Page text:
Meeting social expectations drives another segment of giving. We respond to what our church, mosque or synagogue expects from us, or to what our college friends tell us they are giving to the alma mater. If someone we love died from breast cancer, most people will nod approvingly if we buy a pink ribbon. Few will ask how much money is already going to breast cancer research or whether our donation would be more worthwhile if directed elsewhere.
Today, effective altruists are asking these tough questions. We should, they say, give to the charity that will do the most good with our dollars. But some people balk at that idea. With so many different causes, how can we say which does the most good? Is it even possible to compare the different benefits we might bring about, when our donations could go to charities with objectives as varied as preventing diseases such as malaria that sicken and kill millions of children in developing countries, reducing the suffering of animals, helping the homeless in our local communities or building a new opera house?
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Many people think that we can’t argue about our fundamental values. In the language of the day, it just depends on your “passion.” But passion is a poor guide. Anti-vaccinators can be just as passionate as people working for human rights.
There is, however, a rational basis for ethics in the idea of transcending our particular local or tribal interests and taking a universal perspective. Absent the evidence that there is greater potential for happiness or misery in one person’s life than in another’s, we should be equally concerned that every person — and every sentient being — is able to avoid suffering and find as much happiness and fulfillment they can.
From this basic principle, it follows that we should focus our charitable donations on people in extreme poverty in developing countries. That’s because for any given sum, we can do more good by helping those in greatest need. We can, for instance, save the lives of more infants in developing countries than we can save in the United States or any other developed nation. That’s because infants in the United States rarely die from diseases that we can inexpensively prevent or cure, whereas infants in developing countries still do.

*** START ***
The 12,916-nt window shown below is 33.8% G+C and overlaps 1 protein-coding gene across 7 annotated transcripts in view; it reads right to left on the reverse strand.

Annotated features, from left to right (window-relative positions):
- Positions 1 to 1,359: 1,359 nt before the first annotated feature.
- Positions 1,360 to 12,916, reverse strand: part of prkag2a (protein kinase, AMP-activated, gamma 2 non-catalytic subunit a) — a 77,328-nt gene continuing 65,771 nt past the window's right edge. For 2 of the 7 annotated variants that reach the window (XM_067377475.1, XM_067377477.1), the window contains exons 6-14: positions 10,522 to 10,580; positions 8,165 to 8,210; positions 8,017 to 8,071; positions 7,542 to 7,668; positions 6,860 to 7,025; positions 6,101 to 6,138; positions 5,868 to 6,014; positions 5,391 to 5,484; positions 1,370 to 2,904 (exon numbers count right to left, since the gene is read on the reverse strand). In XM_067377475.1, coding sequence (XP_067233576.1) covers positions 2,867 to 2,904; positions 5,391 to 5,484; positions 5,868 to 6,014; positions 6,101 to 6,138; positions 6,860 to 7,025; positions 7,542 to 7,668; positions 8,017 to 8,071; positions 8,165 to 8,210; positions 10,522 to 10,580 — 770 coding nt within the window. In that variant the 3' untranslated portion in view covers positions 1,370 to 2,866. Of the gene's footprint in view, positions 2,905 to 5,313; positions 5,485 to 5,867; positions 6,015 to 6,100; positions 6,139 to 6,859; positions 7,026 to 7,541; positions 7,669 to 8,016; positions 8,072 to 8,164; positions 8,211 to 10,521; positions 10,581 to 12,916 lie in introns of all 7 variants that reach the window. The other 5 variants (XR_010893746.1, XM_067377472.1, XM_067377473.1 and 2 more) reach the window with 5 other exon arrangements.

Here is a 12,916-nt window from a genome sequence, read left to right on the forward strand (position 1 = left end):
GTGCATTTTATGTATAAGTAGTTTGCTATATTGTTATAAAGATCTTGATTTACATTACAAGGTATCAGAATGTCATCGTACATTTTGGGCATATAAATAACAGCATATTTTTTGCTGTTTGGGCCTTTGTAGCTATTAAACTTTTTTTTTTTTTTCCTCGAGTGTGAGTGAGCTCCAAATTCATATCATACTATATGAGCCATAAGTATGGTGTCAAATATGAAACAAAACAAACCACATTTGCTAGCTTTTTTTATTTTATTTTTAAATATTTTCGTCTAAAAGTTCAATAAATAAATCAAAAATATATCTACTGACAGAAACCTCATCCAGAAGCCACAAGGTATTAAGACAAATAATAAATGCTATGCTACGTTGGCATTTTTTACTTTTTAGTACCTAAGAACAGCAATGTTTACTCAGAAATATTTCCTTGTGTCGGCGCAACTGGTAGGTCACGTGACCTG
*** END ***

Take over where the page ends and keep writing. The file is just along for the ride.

Similarly, if we aim to prevent suffering rather than premature death, helping the homeless in the United States is likely to prove more costly than options for preventing suffering in developing countries, for example by repairing an obstetric fistula in a young woman who, without a surgery that by U.S. standards is extraordinarily cheap, will be a pariah for the rest of her life because she is unable to keep herself clean.
Most of us agree that the suffering of animals matters too, but it is much more difficult to compare the suffering of animals with human suffering. What is it like to be a pig crowded together with others in a factory farm, and how does that compare with various forms of preventable human suffering? I don’t know the answer, but if reducing the suffering of animals is much less expensive than reducing human suffering, then that will start to seem a defensible option, especially since reducing meat consumption will also reduce greenhouse gases and have other environmental and health benefits.
But why, you may ask, does preventing suffering trump, say, excellence in opera production?
Ask yourself how important excellence in opera would be to you if the health of your family was at risk. You wouldn’t have to think very hard. There are some things that we cannot really consider priorities until we have met all our more urgent needs; but from a universal perspective, our urgent needs are of no greater significance than the urgent needs of others. If we are willing to sacrifice the highest levels of excellence in opera for the health of those we love, but not for those who are far away, we are not doing the most good we can.
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